CLARENDON — Their professional names are Nana, Mom-Mom and Grandma Maggie, and they’re in it for the hugs.
They’re four of the infamous Foster Grandmas that serve throughout Rutland County schools. Every day they volunteer at Clarendon Elementary School, offering homework help, advice and support.
“No experience necessary,” said Deb Suttle, also known as “Mom-Mom.” “The hugs are the best.”
“There’s 20 students in the second grade,” said Lori “Nana” Coons. “A teacher couldn’t possibly notice every little child that has some other tiny problem. ... It’s my job to see what else is going on. To be an extra pair of eyes and ears.”
Foster Grandparents is a national program developed in 1966 that places income-qualifying residents age 55 and older in schools and day care centers as teaching assistants and general support, providing that loving touch only grandma and grandpa can provide.
“It’s like a family here,” Suttle said.
After a background check and finger prints, all foster grandmas and grandpas are paired with teachers based on what the teachers need and what the volunteers prefer.
“We have grandparents that have been there for 20 years,” said Foster Grandparents Rutland Coordinator Deb Roy. “They’re very devoted and very caring. They act as mentors and role models.”
“If she’s not here, that’s the first thing (the students) ask me,” third-grade teacher Shannon Alexander said of Castleton native Maggie Holden, or “Grandma Maggie.”
Suttle has been a foster grandma for the past two years, and works in Jamie Therriault’s fourth-grade classroom.
“She’s been with me my whole teaching career,” Therriault said. “I felt like because Mom-Mom was a teacher, she had perspective that I was just barely seeing and noticing. When Mom-Mom came in, I had the opportunity to do so much more. ... Every student can have an extra set of eyes, or someone to talk through something. It really does operate like a family.”
“Jamie and I are best friends,” Suttle said. “They gave me the option of going to kindergarten, and I said, ‘I can’t leave Jamie!’”
Coons said she became a foster grandma after her own two grandchildren had grown up almost 11 years ago. She attends Kerry Valente’s second-grade class every day.
“I always choose second grade,” said Coons, who has also assisted in special-education classes. “Second grade is the best ... their personalities are developing, and they’re so smart ... I converse with them all the time. They’re my kind of people.
“If there’s a little child whose feelings may be hurt, or has been crying, I try to find out what the problem is and try to help them,” Coons said.
Coons has missed very few days in the past two years, and spends “Nana-Time” every day reading aloud to the class, among other duties.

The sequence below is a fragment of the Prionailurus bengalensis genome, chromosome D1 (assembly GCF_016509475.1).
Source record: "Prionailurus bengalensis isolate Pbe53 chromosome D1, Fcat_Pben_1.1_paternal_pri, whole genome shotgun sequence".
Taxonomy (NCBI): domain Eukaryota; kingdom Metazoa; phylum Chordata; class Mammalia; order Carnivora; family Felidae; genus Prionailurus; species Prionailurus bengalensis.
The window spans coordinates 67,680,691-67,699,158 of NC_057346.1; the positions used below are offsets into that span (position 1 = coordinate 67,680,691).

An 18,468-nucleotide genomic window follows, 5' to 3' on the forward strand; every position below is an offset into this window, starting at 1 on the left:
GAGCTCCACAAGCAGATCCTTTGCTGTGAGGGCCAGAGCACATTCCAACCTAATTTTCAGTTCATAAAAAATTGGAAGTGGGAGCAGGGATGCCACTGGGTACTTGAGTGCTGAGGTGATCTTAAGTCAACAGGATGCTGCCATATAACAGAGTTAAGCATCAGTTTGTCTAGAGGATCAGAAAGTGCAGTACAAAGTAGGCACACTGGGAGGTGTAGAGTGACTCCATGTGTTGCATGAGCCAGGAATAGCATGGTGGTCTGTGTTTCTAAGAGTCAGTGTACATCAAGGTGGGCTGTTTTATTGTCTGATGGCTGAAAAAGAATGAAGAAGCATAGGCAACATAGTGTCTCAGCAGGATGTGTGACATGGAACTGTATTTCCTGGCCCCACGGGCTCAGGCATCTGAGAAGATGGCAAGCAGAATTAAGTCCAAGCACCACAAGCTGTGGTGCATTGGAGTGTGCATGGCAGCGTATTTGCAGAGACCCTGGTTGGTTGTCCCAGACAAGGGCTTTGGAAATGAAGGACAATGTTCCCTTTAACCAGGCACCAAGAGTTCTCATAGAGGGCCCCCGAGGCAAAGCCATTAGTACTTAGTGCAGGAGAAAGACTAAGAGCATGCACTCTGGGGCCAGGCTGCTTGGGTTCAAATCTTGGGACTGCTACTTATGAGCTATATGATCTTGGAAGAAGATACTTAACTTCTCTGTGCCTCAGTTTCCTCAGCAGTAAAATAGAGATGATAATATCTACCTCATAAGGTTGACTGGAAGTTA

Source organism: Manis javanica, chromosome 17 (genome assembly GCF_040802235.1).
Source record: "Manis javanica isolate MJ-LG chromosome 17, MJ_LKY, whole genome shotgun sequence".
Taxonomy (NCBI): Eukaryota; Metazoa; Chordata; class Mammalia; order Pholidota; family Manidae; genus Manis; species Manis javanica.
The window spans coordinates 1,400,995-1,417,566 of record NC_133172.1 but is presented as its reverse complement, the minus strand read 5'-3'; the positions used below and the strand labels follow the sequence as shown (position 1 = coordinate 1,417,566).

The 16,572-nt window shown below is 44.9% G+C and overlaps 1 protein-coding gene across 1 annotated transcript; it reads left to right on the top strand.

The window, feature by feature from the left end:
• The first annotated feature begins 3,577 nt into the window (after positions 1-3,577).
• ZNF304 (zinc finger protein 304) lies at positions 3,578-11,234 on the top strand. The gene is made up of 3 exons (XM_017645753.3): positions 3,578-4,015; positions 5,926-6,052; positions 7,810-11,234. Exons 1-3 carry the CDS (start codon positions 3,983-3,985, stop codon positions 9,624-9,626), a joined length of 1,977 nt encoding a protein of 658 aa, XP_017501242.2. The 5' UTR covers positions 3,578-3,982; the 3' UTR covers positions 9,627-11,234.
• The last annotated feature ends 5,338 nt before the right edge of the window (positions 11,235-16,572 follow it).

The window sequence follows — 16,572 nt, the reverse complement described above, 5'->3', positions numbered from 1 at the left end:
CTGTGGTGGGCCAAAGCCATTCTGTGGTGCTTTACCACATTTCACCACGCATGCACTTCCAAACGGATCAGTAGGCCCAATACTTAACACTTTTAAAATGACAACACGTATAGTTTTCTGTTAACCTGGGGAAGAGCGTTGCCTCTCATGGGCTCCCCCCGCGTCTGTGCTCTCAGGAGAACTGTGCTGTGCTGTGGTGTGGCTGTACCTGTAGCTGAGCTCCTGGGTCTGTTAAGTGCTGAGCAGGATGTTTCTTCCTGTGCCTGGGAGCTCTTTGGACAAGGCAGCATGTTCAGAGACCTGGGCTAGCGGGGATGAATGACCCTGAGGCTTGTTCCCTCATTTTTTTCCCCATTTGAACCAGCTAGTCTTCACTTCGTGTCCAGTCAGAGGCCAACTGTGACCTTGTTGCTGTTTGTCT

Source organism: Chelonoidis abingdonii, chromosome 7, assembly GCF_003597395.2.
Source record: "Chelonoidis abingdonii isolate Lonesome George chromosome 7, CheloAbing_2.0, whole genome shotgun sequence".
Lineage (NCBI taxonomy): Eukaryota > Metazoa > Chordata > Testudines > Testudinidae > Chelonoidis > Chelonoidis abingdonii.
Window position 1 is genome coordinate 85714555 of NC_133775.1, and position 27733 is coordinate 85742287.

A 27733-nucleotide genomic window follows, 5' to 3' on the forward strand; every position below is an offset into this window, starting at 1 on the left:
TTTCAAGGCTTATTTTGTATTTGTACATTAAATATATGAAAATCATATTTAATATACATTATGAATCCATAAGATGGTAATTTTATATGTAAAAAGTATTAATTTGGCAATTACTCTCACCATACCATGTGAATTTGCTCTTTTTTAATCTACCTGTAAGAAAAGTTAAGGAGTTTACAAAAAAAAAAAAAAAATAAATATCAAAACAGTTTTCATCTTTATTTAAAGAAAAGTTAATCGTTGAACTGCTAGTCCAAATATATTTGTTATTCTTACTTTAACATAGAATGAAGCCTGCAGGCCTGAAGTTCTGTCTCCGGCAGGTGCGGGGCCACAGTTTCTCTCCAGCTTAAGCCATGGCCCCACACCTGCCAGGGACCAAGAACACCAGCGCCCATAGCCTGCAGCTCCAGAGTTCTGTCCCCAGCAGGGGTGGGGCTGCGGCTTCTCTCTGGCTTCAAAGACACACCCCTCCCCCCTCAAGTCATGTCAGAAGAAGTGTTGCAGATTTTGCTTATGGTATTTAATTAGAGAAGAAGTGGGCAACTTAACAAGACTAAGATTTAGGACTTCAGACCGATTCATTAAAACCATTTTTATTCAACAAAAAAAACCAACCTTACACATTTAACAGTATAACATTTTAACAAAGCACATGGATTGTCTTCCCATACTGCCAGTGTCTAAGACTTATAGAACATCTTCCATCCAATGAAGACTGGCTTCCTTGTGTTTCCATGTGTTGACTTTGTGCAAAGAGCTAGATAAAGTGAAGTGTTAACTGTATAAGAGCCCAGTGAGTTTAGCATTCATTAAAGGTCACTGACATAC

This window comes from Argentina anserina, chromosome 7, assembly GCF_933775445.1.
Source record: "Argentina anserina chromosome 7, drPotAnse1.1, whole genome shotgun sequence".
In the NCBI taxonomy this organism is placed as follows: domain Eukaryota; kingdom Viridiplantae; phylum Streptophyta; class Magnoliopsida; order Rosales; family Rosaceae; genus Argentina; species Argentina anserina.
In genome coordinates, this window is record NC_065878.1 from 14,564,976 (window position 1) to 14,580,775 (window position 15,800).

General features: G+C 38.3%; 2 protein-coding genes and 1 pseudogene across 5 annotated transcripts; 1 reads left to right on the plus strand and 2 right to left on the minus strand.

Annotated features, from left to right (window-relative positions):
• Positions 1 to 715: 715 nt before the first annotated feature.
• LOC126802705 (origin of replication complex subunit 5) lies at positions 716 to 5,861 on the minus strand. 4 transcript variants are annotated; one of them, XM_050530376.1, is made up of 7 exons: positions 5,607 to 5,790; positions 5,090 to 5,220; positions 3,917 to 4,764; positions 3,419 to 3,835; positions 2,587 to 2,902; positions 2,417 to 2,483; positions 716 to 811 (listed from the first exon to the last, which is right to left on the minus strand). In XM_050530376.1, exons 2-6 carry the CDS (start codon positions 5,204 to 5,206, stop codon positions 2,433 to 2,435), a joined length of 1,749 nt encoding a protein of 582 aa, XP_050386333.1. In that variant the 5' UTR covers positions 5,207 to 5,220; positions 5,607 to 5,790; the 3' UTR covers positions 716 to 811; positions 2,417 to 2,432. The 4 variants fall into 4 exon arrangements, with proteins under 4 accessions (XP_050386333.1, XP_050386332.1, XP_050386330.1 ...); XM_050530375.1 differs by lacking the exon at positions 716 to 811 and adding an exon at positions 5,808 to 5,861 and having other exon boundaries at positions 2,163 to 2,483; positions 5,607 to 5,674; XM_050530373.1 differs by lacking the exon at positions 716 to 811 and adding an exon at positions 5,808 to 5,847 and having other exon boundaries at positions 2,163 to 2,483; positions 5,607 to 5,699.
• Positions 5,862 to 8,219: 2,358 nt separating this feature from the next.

“She’s got some phenomenal skills,” Valente said. “When she’s away from school, she’s thinking about school and how she can better serve kids. ... I tell her she’s a right arm to me. ... I’ve had two of the best years of my whole life (with her).”
Coons sits in on guided reading lessons, serves as a math tutor, organizes notes and homework, and is constantly attending to the students, Valente said.
“Every day (after Nana-time), the kids tell her ‘Good Job, Nana,’” Valente said.
Holden found the program seven years ago. She volunteered in daycare, grade school and at Rutland Intermediate School before she came to Alexander’s third-grade class.
Holden bonded with Alexander during Alexander’s first year as a kindergarten teacher, so when she moved up to third grade, Holden went along too.
“She is essential,” Alexander said. “It was nice to have somebody wise, somebody knowledgeable about children to lend an ear. She roots for the underdog: she sits with them, works with them ... and they want to make her proud.”
Every day, she takes her seat at “Grandma Maggie’s Table” right up at the front of the classroom, where she can see all of her “grandchildren” and tend to them as necessary.
“Correcting of papers, correcting of folders,” Holden said. Holden, Coons and Suttle eat lunch with the students, help keep the classrooms sparkling, and take students out for recess so their teachers have enough time and energy to concentrate on creating personalized lesson plans and managing student learning curves.
The Grandmas go on field trips, de-escalate anger situations and comfort students when they need emotional support, so issues and conflicts are addressed immediately.
It’s not just the students that the Foster Grandmas form relationships with: Teachers always request a foster grandparent for their classroom, and grandparents are unwilling to leave the teachers and age groups they’ve bonded with, the grandmas agreed.
But now, foster grandmas are in short supply, with only four at Clarendon Elementary.
“You just have to love kids, you have to have a lot of patience and want to get out there,” Roy said. “We have many more openings than we have grandparents. ... You’ll love it. You feel wanted and needed, and the kids definitely need the encouragement and support from the seniors. Kids win, grandparents win.”